There also enters Ganga with her son, Shantanu. There are two stories running parallel where Satyavati and Shantanu are living separate lives until they come face to face and that brings the starting line of the war of Mahabharata. This book is all about how Satyavati climbs the ladder of status with deceit. And how each step she takes she brings her dynasty awfully close to destruction.

The story of Mahabharata is known to all. This one is no different. However, in this narration Satyavati has also been given a voice. A little too much is what I felt. She is always talking. Or thinking in her head. Or repeating their dialogues over and over again in different format. It is annoying. Bhism is known to everyone as the noble figure but he is impotent when t comes to Satyavati and her dynasty. The plot is great that keeps you wanting to know what happens further. However, the narration is crass. Flipping the pages become painful as the story goes by.


Painfully long descriptions. Extremely dramatic narration. Crass narration of intercourses. The internal monologues are boorish. There is a constant mention of Satyavati keeping her finger on her lower lip. I did not understand the meaning of it. The fact that it was repeated throughout was even more annoying. There are so ridiculous dialogues in the book that blow your top of, not in a good way. For example:

‘One has to stumble to fall in love or otherwise, she thought grimly, and I am not one who will ever stumble or fall. But to own the kind she has to give her all, she reminded herself.

To quote a daily soap dramatic narration:

The happiness dissipated as fast as it had filled just a few moments ago, and she felt a hot flush mounting up to her face. She would be wearing Ganga’s crown; she had taken Ganga’s husband, Ganga’s place, Ganga’s role. Even Ganga’s son. Ganga!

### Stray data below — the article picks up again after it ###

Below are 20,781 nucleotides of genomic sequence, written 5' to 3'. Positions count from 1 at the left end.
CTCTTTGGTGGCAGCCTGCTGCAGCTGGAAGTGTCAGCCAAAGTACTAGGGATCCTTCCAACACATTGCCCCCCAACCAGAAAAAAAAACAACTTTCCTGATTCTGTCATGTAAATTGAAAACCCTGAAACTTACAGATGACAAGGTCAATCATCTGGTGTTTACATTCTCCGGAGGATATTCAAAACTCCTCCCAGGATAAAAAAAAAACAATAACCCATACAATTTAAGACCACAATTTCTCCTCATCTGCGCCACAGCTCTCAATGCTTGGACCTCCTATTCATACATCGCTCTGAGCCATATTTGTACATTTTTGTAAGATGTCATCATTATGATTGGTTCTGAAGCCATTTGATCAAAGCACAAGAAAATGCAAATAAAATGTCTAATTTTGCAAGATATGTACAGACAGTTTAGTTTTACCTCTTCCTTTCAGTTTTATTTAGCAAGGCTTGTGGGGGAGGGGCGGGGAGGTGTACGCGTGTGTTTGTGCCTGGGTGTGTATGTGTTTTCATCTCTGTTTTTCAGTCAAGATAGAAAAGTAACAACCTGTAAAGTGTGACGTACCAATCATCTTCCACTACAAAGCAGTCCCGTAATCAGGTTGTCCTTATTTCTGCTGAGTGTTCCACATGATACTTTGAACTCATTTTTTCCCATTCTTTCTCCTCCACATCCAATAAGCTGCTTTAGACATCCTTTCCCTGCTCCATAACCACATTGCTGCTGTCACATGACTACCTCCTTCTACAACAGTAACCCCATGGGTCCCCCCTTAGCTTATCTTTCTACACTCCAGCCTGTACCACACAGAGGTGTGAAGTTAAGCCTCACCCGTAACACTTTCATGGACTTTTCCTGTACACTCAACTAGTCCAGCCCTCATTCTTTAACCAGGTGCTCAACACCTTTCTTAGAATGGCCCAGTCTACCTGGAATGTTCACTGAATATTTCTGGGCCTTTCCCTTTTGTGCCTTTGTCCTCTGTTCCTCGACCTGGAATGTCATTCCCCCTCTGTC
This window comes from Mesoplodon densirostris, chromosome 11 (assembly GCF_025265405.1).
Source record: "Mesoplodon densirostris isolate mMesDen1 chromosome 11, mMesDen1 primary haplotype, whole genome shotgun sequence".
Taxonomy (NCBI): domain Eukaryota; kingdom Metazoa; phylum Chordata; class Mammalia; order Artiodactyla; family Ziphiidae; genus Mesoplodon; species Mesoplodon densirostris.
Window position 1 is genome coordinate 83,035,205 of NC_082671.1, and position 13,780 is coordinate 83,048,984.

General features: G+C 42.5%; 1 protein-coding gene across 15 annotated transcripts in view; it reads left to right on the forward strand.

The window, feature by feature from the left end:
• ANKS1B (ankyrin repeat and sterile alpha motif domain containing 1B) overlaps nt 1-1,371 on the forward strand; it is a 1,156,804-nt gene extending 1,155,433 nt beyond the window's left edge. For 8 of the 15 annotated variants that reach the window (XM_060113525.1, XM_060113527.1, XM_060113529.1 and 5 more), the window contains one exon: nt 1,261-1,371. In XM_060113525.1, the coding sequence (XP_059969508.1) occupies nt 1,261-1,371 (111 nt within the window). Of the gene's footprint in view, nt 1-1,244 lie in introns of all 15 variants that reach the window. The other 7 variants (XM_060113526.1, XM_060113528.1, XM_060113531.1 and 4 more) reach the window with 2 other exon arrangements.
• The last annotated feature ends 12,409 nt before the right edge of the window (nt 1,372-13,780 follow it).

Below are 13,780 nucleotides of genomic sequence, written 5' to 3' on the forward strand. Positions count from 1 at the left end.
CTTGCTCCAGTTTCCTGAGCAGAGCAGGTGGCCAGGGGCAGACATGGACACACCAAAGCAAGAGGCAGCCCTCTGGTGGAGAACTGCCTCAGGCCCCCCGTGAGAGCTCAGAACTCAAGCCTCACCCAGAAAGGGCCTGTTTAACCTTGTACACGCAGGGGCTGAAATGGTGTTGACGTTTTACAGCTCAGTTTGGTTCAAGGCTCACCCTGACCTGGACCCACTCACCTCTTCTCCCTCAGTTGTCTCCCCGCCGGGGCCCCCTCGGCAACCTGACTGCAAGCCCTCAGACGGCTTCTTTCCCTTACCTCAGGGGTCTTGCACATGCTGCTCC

Bhism is no better:

‘He could not break his vow; he could never marry her. But he should, a voice tainted him. He had brought upon her this crisis. No! He could not; he could never.’

Good points

I loved he cover. It is gorgeous! The plot is extremely interesting. It is the only aspect in the book that will keep you glued to the book.


The characters are extremely crass and the narration is overtly dramatic. Those who dislike soap opera are going to have tough time getting though the book. The content tests your patience. It is heartbreakingly slow. There is no meat in the story. It could have been written in one chapter.

Whom do I recommend this to

This is for mythology enthusiast who would like to a different perspective.

Quotable Quotes

I learnt to love like a man—to love without feelings. And I shall never forget this lesson in my life.

You don’t have to have the royal blood to know the game; you simply have to have the courage and shrewdness to play it. Play it well, for it is no indulgent sport: it is cold-blooded competition, in which not the strongest but the shrewdest will win.

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Veena Choudhary

An avid reader and history fanatic.

Mumbai, MH